Summits

2016: Iceland

2017: Ireland

2018: Los Angeles, California

2019: Wales

Wales, 2019

The fourth summit was hosted in Cardiff, Wales, at the Hilton Hotel, September 12-15, 2019.

 

The issues for discussion at this summit were: 1) assessment and responsibility and 2) leadership and system change.

 

What did we learn about assessment and responsibility?

  1. Responsibility comes before accountability – responsibility to our own integrity, to

students and families, to fellow professionals, and to communities and society.

Accountability is still necessary, but it is the small remainder that is left once

responsibility has been subtracted.

  1. We need to measure what we value, not end up valuing what we can easily measure.

What we assess and evaluate should relate to the purposes of school and of education.

  1. Student voice, self and peer assessment are vital for shaping future assessment

strategies.

  1. Formative assessment should be paramount. The focus should be on learning and

improvement.

  1. Self-evaluation and self-review are important throughout an education system, not

just in classrooms.

  1. Too many of us have been working with 20th Century assessment tools in a 21st

Century learning environment. Technology offers many possibilities for correcting

this but also dangers of flooding teachers and schools with data and recording. We

need an ethical and forward-thinking way of using all kinds of data in schools.

  1. Data should inform professional judgement. There are many kinds of data and

evidence. Not all of them numerical. Our challenge is to improve professional

judgment and make it more consistent through collaborative processes of moderation.

 

What did we learn about leadership and system improvement?

  1. As responsible leaders, we must model the values and build the relationships that can

make the desired changes work.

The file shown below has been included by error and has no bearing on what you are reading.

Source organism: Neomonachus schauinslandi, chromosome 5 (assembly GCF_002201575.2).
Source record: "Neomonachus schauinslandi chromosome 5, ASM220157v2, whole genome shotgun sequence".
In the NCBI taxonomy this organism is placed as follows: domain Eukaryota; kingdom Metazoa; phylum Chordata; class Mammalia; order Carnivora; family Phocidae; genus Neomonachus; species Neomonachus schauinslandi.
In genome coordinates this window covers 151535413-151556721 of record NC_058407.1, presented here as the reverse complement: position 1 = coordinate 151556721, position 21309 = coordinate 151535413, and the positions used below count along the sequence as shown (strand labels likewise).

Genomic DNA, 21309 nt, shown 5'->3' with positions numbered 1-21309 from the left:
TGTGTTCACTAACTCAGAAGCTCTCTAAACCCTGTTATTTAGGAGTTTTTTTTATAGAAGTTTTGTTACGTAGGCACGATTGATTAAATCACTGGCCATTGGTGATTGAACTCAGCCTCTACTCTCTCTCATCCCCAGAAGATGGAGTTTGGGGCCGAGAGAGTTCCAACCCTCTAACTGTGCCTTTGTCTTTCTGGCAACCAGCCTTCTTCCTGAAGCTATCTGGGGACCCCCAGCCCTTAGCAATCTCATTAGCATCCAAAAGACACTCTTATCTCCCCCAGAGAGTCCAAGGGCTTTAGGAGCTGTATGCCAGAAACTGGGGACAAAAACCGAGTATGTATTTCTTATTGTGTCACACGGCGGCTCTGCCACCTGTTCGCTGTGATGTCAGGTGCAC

1. We need to be effective at planned abandonment – letting go of things that have little

or lesser importance in order to make room for higher priority activity.

  1. Implementation is the critical frontier. There are many wonderful policies, but very

few are implemented effectively. That is where we need to show responsible

leadership.

  1. Building trust is key. It needs to be embedded everywhere through a co-constructed

approach and not rely on a single individual or political party -or it will not be

sustained. Trust takes time.

  1. Leaders of every kind need to be sensitive to changes in context and adjust their

leadership accordingly, without compromising values and beliefs. We need to

balance power with love in our leadership.

 

 

 

Los Angeles, California, 2018

The third summit was hosted in Los Angeles, California, at the Westin Bonaventure Hotel, September 8-11, 2018.

 

The issues for discussion at this summit were:

 

1.The equity, wellbeing and inclusion agenda.

 

How do we create a culture that is supportive and inclusive for all our students? How can we achieve greater fairness in outcomes? How can we demonstrate impact and progress? How do we enable and empower all young people to develop lives that have meaning and purpose? How can we support our schools to be even better at helping students to have a sense of belonging? How do we understand and explain a transparent connection between these three issues (equity, wellbeing, and inclusion) and student learning?

 

2. Leading change for the future.

 

As the workforce changes and even the nature of schools as institutions changes, what are the implications for how we lead our systems? How do we make sure that education is relevant and at the core of what students need for the future? To what extent might technology including artificial intelligence, virtual reality have both positive and negative implications for the nature of our classrooms, our schools and our education systems? To what extent will learning and schools become more local and to what extent will they become more international? How can we as leaders best model what we will need from our teachers and our students?